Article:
Hottest Ever Exoplanet Discovered: WASP-12b

Article written: 15 Oct , 2008
Updated: 24 Dec , 2015
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Planets approximately the size of Jupiter orbiting close to their star in other systems are often referred to as “Hot Jupiters.” It would appear that a new classification is required: Very Hot and Very Fast Jupiters. WASP-12b is an exoplanet, about 50% more massive than Jupiter, orbiting a star (imaginatively called WASP-12) over 800 light years away, but it isn’t any ordinary exoplanet. It orbits its host star 1/40th of the distance at which the Earth orbits the Sun and it takes a breathtaking one day to complete one orbit. As a consequence, its host star heats WASP-12b to record-breaking temperatures; the planet is being toasted up to 2250 °C. For an exoplanet of this size, to be orbiting so close to a star has caused a stir amongst planet hunters. WASP-12b is and oddity, there’s nothing else like it… so far.

This new discovery originates from the UK’s Wide Area Search for Planets, a.k.a. “SuperWASP”. SuperWASP is a robotic system surveying both hemispheres, consisting of two observatories (one in the Canary Islands, off the coast of Africa, called SuperWASP-North; one in South Africa called SuperWASP-South) with eight cameras in both. The north and south observatories are on the look out for extrasolar planets, but rather than focusing on one star and seeing whether it wobbles (thereby giving away the presence of the gravitational pull of an orbiting planet), SuperWASP looks out for the periodic dimming of stars as their companion planets pass in front of them. Since it began operations in 2004, the two observatories have found 15 transiting exoplanets (as of April 2008).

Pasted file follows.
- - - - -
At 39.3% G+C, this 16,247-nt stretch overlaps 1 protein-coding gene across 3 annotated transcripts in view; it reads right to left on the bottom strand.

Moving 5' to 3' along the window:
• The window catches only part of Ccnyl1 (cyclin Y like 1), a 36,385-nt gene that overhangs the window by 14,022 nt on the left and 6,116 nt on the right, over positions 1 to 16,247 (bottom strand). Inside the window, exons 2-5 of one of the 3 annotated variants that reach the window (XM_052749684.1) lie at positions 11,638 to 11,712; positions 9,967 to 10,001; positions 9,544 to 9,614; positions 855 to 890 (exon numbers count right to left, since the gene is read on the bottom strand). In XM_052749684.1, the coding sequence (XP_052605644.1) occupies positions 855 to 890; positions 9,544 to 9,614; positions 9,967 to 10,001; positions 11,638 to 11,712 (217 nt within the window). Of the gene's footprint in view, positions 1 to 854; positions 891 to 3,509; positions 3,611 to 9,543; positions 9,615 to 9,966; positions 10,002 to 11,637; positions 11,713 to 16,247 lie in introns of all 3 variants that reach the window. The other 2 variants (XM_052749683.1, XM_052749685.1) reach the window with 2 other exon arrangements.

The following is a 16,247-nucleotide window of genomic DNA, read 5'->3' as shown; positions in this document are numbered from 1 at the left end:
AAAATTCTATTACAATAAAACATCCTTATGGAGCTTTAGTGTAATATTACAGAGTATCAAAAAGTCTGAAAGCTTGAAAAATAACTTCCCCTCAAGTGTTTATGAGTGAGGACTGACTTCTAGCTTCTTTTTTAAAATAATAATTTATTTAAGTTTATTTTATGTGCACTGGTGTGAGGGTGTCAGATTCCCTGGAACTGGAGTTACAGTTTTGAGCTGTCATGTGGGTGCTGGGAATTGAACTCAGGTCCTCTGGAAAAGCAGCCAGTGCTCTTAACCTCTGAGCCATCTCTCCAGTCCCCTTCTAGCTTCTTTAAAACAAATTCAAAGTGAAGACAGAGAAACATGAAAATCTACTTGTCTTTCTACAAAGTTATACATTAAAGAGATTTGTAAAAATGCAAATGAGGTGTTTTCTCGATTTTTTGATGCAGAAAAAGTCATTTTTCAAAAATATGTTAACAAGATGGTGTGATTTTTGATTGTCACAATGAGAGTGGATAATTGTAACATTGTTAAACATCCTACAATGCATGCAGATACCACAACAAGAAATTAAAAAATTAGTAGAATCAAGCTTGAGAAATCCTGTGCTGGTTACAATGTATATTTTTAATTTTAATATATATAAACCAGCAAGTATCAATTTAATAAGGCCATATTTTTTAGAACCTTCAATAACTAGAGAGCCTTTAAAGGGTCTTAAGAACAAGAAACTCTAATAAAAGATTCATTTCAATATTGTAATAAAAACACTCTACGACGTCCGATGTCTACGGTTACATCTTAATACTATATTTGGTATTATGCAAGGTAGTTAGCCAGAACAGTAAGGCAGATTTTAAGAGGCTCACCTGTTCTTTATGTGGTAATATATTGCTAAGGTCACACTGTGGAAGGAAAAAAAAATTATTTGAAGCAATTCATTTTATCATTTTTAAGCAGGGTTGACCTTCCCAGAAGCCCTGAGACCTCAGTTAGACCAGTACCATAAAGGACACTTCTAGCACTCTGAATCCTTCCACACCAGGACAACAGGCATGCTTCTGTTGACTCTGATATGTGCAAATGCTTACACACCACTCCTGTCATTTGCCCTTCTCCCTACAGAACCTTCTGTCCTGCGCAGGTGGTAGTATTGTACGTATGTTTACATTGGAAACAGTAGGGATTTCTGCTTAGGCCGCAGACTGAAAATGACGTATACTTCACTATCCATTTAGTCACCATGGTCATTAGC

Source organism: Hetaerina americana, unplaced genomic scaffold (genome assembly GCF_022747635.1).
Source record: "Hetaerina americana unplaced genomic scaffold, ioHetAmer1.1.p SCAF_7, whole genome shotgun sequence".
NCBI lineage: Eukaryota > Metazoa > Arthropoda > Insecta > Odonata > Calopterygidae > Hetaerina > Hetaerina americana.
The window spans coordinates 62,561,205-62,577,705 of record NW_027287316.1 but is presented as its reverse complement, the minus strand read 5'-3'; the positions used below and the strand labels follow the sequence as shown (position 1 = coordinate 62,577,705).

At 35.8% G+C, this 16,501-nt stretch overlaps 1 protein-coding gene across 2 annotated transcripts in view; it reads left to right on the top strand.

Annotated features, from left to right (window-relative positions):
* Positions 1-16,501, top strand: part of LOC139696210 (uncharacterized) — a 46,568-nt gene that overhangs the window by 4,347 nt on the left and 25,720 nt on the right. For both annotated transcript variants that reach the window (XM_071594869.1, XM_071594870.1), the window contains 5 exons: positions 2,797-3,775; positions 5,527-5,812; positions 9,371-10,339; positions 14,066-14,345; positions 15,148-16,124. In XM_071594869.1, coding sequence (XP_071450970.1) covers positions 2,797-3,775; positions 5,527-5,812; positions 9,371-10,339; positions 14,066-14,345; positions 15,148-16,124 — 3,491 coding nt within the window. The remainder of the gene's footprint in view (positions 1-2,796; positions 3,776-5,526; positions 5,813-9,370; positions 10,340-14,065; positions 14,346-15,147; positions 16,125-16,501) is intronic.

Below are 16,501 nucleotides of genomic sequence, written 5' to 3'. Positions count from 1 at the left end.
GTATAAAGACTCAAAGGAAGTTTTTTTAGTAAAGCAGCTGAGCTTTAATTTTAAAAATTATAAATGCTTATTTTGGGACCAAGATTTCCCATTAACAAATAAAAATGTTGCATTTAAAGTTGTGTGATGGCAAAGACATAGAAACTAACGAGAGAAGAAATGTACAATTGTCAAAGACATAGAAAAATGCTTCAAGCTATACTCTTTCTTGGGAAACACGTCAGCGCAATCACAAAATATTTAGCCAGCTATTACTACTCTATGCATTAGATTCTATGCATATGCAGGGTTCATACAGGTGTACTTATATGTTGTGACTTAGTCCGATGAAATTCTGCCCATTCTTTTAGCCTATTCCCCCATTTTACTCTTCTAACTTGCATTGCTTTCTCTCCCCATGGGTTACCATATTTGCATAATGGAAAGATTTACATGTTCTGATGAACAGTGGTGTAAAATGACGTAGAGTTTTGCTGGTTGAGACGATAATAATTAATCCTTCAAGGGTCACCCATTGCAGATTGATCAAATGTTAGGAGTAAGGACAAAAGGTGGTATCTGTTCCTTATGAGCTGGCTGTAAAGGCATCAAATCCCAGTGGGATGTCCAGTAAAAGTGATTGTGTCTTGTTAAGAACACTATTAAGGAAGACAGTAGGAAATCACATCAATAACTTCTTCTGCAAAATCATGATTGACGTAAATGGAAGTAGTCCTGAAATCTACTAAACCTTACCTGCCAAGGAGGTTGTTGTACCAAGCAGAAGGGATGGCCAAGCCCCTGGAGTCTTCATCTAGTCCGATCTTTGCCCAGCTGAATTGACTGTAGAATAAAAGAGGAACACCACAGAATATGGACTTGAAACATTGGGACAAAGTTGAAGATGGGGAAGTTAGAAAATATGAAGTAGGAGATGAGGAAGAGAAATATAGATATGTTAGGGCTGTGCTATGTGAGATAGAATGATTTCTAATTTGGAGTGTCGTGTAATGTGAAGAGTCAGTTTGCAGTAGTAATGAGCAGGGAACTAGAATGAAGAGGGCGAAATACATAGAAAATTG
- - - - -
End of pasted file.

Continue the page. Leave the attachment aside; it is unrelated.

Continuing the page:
Artist illustration of the planet orbiting the sun-like star HD 149026 (U.C. Santa Cruz)

Artist illustration of the planet orbiting the sun-like star HD 149026 (U.C. Santa Cruz)

Now, astronomers have focused their attentions on one rather strange exoplanet. When WASP-12b was first seen by the robotic planet spotters, researchers knew they were on to something special. The speed at which WASP-12b was transiting its host star (WASP-12) indicated that it had an orbital period of only 1.1 (Earth) days. This therefore meant that it had to be located very close to the star. This meant that it was going to be hot. Very, very hot in fact. Early estimates put WASP-12b’s surface temperature into the record-breaking range, possibly challenging the calculated temperature of HD 149026b, an exoplanet some 257 light-years away in the constellation of Hercules, with an estimated temperature of 2050°C. WASP-12b has an estimated surface temperature of 2250°C – that’s half as hot as the temperature of our Sun’s photosphere, and approximately the same temperature as many Class M stars.

Although impressive, there may be hotter “Hot Jupiters” out there, but the orbital velocity of WASP-12b will be a tougher record to beat. To date, most Jupiter-sized exoplanets have orbital periods of a few days, which led astronomers to believe there was some planetary mechanism preventing these planets from migrating very close to their host stars. Although Jupiter-like planets will have formed further away from their stars, they drift closer as they evolve until they settle into a stable orbit. Usually these orbits are located far away from the star, but WASP-12b obviously didn’t read the rule book before it set up home in its stellar oven.

When the planets form and migrate inward, something is causing them to stop and preferentially stop with a period of three days,” said Leslie Hebb of the University of St Andrews, UK. “I was surprised that the period could be so much shorter.”

So WASP-12b has a strange orbit, making it orbit very fast, causing it to be heated to astounding temperatures. But the strangeness doesn’t stop there. It has a diameter 1.8 times that of Jupiter, far bigger than gas giants are thought to grow. However, the extreme temperatures WASP-12b is experiencing may explain its obesity problem – the star could be causing the planet to “puff up,” making the gas giant less dense, but blowing it 80% larger than Jupiter proportions.

Now, SuperWASP researchers hope to probe the planetary system for UV light radiating from the exoplanet, possibly showing evidence that WASP-12b’s atmosphere is undergoing aggressive stripping or evaporation at such close proximity to the host star.

Source: New Scientist


19 Responses

  1. Steve says

    Anyone want to go tanning?

  2. Nephish777 says

    Could this be a brown dwarf star instead of a planet?

  3. Jorge says

    At 1.5 Jupiter masses? Nope. No chance of “brown-dwarfism”.